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Wednesday January 19, 2022

Myth of trichotomy of powers

December 08, 2020

On my first day of law school in September 2004, the professor for Public Law informed us that there are three pillars of government: executive; legislature and judiciary. And that, for a functional democratic state, there has to be separation of powers within these three pillars.

This appeared to be a pedantic concept in 2004, when General Musharraf’s hybrid regime was in power and the executive appeared to be too powerful for the legislature and the judiciary. I say this based on the fact that the judiciary had legitimized the dismissal of a democratic government and actually given General Musharraf the power to amend the constitution (a power that even the Supreme Court did not have) and then the legislature through the 17th Amendment had ratified or approved the Legal Framework Order of General Musharraf.

Things appeared to change in 2007, when the then chief justice of Pakistan Iftikhar Chaudhry said no to the executive. What happened afterwards in the form of the Lawyers Movement, supported by all political parties, was to make the judiciary independent (rightfully so). It is reported that the charges against Iftikhar Chaudhry began after the rescinding of the privatization of the Pakistan Steel Mills, which at that time was looked at as an overstep of judicial powers. The entire nation backed this movement because it was widely believed that the judicial system in Pakistan was not fully independent and controlled by the government, and hence not providing justice to the common citizen. The slogan of the Lawyers Movement resonated well among the people. For example, here is an excerpt from a poem authored by Senator (r) Aitzaz Ahsan: “Dunya Ki Taareekh Gawah hai/ Adal Bina Jamhoor Na Hoga/ Adal Hua Tou Des Hamara/ Kabhi Bhi Chikna Choor Na Hoga”.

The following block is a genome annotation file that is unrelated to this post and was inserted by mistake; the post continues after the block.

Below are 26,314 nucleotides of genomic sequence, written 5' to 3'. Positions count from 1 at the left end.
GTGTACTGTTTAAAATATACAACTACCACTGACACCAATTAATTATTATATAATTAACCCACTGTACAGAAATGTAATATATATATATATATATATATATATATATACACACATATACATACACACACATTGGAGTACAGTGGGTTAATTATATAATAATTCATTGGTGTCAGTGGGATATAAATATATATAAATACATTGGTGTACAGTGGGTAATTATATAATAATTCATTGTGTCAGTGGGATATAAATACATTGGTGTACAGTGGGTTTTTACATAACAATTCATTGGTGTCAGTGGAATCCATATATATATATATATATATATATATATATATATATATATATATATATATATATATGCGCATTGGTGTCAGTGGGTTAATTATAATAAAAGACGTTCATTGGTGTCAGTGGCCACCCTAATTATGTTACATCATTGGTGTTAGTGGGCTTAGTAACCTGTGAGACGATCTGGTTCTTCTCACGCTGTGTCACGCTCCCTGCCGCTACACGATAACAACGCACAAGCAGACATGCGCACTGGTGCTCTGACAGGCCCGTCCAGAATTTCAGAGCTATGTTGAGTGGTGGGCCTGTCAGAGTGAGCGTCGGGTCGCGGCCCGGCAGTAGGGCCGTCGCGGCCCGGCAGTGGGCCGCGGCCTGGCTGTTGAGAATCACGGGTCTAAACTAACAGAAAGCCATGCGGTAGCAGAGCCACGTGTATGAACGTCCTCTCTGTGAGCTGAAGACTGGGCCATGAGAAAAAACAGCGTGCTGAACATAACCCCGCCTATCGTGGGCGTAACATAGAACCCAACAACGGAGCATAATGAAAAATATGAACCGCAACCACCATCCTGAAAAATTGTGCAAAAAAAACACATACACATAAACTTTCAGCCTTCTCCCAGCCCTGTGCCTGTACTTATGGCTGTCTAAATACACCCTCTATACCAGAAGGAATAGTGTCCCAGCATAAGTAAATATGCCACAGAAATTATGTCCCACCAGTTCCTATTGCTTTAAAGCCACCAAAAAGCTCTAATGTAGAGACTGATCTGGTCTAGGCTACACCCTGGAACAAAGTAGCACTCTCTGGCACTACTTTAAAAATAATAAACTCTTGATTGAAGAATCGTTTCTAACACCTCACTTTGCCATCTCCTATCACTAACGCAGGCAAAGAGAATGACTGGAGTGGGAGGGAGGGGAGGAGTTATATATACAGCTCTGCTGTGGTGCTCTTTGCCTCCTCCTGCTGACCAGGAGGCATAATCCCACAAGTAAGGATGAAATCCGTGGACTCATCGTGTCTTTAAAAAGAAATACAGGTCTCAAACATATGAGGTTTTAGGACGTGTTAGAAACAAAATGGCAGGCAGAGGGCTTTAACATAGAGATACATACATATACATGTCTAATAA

Justice Iftikhar Chaudhry was restored as chief justice of Pakistan in 2009, and lawyers, political parties and common citizens breathed a sigh of relief. Lawyers were confident that the judicial system would finally be reformed, political parties believed that democracy would be strengthened and, most importantly, common citizens thought that justice would finally be done and there won’t be any delay in adjudication of disputes.

As far as I was concerned, I thought that yes there would be separation of powers – the legislature making laws, the executive making policies from those laws and government servants implementing those laws and policies, while the judiciary working towards reforming the system to ensure that people get relief through expeditious decision of cases. Unfortunately, this didn’t happen and we saw the emergence of an all-powerful judiciary which then went on to intervene in all spheres of the executive and the legislature without any sustainable attempt to reform the judicial system it was primarily responsible for.